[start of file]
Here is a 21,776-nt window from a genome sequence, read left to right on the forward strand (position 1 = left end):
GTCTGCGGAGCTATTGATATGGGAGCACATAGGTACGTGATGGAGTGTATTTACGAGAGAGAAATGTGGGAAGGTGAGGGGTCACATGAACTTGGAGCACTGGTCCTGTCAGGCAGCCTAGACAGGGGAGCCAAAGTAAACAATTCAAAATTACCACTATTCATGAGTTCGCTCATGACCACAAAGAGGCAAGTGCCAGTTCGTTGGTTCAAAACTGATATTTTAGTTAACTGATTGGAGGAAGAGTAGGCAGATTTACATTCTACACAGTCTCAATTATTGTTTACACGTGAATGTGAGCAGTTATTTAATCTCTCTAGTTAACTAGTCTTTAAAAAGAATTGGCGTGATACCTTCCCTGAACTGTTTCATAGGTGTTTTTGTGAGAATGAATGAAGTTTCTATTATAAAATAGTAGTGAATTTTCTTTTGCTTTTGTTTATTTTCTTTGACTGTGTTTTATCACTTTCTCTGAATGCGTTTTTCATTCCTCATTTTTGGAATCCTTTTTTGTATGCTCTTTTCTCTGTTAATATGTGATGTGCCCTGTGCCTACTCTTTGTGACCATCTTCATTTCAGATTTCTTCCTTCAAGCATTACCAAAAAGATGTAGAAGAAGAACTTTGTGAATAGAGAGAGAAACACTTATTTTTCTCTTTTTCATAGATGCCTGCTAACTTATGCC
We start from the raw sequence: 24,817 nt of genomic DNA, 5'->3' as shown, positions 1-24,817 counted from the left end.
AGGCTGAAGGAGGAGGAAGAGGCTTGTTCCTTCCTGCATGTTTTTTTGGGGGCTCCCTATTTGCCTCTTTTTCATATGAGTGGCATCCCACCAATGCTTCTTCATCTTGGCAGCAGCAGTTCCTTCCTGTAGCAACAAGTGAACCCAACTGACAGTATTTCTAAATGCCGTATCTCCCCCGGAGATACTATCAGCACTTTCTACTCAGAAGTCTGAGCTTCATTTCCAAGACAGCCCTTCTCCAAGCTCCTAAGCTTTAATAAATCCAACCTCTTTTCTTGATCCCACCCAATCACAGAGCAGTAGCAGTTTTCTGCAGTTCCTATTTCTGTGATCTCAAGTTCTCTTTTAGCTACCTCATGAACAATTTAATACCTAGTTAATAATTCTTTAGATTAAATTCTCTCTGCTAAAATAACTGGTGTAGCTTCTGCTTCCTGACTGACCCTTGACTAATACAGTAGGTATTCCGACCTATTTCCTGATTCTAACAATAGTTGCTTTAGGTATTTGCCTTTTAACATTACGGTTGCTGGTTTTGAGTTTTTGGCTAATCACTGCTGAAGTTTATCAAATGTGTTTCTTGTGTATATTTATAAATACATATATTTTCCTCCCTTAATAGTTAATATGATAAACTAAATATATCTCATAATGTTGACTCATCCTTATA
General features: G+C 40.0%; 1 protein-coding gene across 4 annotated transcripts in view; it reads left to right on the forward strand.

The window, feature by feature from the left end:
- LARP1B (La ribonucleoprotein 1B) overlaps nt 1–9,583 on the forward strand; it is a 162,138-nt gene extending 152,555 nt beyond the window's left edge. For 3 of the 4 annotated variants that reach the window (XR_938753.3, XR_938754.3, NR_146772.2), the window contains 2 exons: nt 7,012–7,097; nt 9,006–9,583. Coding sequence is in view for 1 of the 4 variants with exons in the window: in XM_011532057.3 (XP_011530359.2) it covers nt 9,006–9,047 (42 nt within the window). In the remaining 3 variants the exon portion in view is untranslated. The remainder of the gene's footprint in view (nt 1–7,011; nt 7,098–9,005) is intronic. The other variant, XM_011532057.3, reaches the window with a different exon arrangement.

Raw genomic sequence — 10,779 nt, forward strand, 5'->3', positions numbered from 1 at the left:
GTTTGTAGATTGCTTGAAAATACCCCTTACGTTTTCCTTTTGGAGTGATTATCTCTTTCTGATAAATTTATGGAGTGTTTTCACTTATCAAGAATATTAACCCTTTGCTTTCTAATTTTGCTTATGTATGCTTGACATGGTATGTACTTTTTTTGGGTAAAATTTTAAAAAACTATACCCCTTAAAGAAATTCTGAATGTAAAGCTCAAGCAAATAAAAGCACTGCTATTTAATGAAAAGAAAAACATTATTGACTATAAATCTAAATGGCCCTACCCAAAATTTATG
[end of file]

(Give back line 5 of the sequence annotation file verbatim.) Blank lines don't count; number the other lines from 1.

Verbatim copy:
General features: G+C 40.0%; 1 protein-coding gene across 4 annotated transcripts in view; it reads left to right on the forward strand.